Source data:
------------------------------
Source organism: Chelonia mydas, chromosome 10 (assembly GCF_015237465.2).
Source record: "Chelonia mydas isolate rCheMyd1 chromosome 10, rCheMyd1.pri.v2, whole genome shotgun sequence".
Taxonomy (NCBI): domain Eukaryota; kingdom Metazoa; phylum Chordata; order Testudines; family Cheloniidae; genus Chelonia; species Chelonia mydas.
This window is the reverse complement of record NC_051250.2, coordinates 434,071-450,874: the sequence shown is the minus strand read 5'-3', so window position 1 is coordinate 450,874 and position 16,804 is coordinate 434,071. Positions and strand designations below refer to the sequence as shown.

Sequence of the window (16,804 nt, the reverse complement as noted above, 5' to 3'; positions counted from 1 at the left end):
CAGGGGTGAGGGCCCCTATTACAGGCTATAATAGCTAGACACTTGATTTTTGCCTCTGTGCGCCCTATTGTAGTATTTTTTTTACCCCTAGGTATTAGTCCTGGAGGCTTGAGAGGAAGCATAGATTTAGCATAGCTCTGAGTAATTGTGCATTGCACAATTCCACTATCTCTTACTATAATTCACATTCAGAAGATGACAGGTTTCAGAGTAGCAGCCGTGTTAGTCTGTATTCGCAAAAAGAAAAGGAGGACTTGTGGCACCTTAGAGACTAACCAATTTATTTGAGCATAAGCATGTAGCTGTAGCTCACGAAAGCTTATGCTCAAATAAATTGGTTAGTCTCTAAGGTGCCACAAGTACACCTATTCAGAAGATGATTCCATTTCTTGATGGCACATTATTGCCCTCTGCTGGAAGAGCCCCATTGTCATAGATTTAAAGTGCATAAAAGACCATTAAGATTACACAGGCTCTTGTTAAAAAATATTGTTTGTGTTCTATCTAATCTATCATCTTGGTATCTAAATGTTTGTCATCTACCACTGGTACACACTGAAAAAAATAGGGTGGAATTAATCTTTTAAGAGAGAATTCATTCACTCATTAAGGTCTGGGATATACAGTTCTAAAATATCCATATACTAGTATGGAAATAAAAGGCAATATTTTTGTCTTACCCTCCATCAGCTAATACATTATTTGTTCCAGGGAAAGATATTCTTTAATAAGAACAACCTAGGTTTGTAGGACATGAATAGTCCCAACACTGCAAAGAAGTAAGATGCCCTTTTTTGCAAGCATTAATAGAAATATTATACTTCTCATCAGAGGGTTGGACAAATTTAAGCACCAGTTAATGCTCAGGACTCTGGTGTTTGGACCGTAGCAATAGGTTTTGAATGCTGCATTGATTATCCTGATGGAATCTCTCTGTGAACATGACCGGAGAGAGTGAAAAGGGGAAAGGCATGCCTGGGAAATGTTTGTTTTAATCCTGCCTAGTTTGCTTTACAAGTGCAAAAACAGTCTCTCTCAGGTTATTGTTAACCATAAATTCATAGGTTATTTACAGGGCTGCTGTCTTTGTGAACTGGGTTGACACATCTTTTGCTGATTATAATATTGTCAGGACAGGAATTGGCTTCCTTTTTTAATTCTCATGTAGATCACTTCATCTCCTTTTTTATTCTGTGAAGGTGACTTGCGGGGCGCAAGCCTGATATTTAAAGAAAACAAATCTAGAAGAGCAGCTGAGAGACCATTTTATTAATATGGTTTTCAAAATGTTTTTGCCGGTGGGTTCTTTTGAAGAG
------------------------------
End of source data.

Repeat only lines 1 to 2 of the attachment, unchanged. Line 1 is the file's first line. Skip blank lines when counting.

Source organism: Chelonia mydas, chromosome 10 (assembly GCF_015237465.2).
Source record: "Chelonia mydas isolate rCheMyd1 chromosome 10, rCheMyd1.pri.v2, whole genome shotgun sequence".